6. The interests underlying a human rights agenda.  Capitalism, especially as practised and promoted in the USA, is fundamentally driven by the need for people to be “free”.  It is this freedom as a right that lies at the heart of the human rights agenda.  It is not for nothing that the Universal Declaration of Human Rights begins with the statement that “Whereas recognition of the inherent dignity and of the equal and inalienable rights of all members of the human family is the foundation of freedom, justice and peace in the world” (my emphasis).  In a Marxist interpretation, freedom is essential for two simple things that capitalism is reliant upon: the freedom of individuals to sell their labour power (the essential source through which profit is created for the capitalist), and the freedom of individuals to purchase products (the mechanism through which such profit is realised).  This was why it was so important for capitalism to overthrow “unfree” communism: so that a vast number of new labourers and consumers would be created, who were free to choose where and how they worked, and what they purchased.  Individual-ism had to replace communal-ism.  This was where the great con (even better and more subtle than that in The Sting) was played; it was largely done in the name of freedom.  To revert to the example of access to the Internet as being a human right, it can readily be seen that this argument is driven fundamentally by those who will benefit from the Internet being made available to everyone, be they corporations selling the technology, to educationalists eager to promote/sell their ideas through the Internet.  Yet how free are we?  Some may think they are free to search all human knowledge on the Internet, but in reality they are paying, and usually giving far more information away about themselves than actually they are gaining; that is the source of profit of the global search engine and social media corporations.  Are we not becoming mere appendages of the machines in front of which so many of us sit day in, day out, answering e-mails and losing our humanity?

Towards an alternative: communal solutions and a responsibilities approach
The forces of capitalism are indeed powerful, and even if they were not necessarily consciously embedded in the foundation of the Universal Declaration, they have since usurped it and now drive forward the human rights agenda primarily as a means through which they can generate further surplus profit at the expense of the poor and the marginalised.  Make something a human right, someone is then expected to provide it, and this then becomes a business opportunity.  The trouble is that actually all too often no-one provides it.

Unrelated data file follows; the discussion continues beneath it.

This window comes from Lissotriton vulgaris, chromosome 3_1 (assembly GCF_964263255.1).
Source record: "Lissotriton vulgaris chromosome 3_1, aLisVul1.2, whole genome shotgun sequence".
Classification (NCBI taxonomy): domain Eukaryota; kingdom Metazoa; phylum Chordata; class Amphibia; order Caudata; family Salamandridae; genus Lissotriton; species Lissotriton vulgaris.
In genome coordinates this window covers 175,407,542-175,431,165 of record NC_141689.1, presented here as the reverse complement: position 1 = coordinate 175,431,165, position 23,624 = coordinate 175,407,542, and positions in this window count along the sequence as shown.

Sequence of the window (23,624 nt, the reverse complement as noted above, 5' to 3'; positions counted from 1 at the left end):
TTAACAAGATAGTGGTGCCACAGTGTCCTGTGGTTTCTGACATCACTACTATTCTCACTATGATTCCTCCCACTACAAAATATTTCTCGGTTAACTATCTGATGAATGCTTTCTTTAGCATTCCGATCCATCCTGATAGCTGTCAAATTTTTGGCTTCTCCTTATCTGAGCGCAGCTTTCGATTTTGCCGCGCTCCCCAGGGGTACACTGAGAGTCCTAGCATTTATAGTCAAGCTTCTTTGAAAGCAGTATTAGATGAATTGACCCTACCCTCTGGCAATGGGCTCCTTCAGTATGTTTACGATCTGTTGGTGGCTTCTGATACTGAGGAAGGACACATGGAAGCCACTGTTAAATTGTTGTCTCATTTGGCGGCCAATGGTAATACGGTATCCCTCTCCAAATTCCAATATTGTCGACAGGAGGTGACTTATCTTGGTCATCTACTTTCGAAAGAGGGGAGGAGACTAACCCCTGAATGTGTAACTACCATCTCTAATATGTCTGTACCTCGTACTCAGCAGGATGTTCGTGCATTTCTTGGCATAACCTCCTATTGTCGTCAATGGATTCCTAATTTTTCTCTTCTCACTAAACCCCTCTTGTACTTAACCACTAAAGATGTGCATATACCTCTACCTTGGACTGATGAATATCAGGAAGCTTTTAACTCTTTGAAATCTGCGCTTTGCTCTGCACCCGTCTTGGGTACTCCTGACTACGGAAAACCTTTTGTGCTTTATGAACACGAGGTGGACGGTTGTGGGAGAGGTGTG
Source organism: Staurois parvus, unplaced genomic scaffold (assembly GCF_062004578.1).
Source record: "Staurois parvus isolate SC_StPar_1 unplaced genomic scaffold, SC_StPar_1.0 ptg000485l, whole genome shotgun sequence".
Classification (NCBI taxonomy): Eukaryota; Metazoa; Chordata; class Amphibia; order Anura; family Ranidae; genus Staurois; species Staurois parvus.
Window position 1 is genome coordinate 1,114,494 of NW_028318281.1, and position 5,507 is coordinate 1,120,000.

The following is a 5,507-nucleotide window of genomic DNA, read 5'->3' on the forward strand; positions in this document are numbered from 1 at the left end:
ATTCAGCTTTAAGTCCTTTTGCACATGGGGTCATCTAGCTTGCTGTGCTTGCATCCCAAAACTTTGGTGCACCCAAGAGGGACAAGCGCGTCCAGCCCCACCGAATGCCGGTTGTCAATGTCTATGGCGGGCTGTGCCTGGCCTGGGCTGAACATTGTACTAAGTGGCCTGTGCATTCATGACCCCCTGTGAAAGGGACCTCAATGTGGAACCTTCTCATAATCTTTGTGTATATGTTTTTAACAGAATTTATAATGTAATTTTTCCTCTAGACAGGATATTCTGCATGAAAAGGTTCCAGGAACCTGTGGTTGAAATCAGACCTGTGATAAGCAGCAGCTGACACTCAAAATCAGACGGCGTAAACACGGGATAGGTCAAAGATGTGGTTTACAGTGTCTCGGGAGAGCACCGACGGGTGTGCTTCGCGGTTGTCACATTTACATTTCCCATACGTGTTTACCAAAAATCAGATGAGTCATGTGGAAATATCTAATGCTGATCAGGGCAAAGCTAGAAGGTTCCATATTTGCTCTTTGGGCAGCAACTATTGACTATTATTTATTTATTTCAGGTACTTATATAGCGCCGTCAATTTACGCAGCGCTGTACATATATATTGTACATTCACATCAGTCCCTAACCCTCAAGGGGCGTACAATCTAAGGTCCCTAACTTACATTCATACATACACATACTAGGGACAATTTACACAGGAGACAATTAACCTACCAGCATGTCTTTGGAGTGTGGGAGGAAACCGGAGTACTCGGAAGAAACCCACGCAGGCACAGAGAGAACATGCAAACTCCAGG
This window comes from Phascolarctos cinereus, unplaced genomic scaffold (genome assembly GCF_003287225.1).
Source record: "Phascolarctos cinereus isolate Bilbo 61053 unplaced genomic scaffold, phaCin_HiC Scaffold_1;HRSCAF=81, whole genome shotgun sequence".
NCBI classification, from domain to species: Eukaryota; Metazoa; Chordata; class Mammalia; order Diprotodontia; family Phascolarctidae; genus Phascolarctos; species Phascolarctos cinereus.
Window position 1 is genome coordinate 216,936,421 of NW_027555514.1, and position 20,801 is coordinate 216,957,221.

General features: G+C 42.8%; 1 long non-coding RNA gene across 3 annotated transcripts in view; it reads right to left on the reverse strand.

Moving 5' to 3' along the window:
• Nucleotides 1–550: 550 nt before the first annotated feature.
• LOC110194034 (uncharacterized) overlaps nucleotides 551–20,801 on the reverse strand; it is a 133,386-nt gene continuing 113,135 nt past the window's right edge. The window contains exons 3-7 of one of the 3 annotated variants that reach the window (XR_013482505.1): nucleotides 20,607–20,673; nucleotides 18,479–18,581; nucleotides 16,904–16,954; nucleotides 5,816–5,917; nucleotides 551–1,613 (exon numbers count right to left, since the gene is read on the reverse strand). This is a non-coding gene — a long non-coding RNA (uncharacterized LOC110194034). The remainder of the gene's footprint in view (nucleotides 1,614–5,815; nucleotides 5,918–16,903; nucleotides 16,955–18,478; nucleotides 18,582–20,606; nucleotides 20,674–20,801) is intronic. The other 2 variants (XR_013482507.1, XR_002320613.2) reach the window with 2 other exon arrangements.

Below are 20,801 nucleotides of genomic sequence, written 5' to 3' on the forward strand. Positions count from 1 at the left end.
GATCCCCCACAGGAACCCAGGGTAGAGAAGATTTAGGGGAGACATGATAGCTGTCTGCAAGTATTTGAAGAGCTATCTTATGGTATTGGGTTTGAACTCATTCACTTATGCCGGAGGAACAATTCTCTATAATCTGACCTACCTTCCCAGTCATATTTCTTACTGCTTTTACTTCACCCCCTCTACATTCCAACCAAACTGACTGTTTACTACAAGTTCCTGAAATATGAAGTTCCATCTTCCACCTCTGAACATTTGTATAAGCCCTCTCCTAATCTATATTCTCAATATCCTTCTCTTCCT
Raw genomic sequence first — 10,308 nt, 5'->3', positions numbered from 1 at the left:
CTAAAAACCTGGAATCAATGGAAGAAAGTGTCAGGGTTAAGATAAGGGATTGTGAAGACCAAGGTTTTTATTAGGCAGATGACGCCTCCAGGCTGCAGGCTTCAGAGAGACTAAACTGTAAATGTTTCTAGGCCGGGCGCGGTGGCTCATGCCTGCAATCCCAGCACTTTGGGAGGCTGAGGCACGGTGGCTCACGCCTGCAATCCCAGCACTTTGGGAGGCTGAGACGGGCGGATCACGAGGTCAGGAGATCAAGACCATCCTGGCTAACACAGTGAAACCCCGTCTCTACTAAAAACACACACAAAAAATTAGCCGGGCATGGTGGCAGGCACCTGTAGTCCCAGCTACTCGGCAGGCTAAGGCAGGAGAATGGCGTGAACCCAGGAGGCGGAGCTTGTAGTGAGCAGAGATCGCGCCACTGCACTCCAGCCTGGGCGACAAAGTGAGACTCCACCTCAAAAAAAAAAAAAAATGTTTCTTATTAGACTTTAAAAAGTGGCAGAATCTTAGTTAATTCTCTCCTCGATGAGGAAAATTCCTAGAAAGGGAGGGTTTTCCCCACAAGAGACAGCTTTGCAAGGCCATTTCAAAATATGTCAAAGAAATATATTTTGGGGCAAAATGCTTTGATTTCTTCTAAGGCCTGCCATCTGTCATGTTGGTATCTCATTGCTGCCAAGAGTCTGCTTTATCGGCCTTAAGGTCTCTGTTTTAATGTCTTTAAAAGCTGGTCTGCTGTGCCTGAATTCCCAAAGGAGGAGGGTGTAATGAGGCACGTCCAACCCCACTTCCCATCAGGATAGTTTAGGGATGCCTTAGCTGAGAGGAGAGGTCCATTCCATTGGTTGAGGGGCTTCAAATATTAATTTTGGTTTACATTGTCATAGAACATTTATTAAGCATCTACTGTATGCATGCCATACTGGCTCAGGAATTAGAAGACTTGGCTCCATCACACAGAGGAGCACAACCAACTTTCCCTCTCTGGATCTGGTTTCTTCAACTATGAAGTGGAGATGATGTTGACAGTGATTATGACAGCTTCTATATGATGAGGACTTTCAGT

Masks[this was as far as I got in Trinidad; further reflections in the land of Serendib, and a most comfortable gentle flight home courtesy of Sri Lankan Airlines, enables me to continue]

Hence, I want to argue that at the very least we need to redress the balance by advocating for a human responsibilities agenda; deep down I would still prefer to have a responsibilites agenda replace the rights-based agenda, but as I note above too many people make too much money out of the rights agenda for this to be feasible in the short term.  Hence, I offer a compromise!

Elements in support of a radical responsibilities agenda go something like this:

  1. Human rights have failed; we need an alternative.  As noted in (4) above, the notion of human rights seems neither to have had a significant impact on improving the lives of the poorest of the poor, nor on those who suffer from states and people determined to mutilate and massacre them.  Over the last 20 years, the world has become more unequal, fuelled in part by the uses made of new Information and Communication Technologies; violence and hatred are rife, fuelled by individualistic human greed.  Human rights, despite all the claims made for it has simply not delivered.  I come close to thinking that all war and killing is a crime (despite arguments that claim that there is indeed something called a “Just War”), and that to define some incidents as being war crimes, whereas others are not is hugely problematic (but this enters a different, albeit fascinating discussion of war – perhaps the topic of a future blog post!).  The fundamental point here is that the fear of retribution by the international community has seem to have done nothing to limit the worst abuses conceivable by the minds of those dedicated to inflicting horror.  At least we must ask if there could just be an alternative.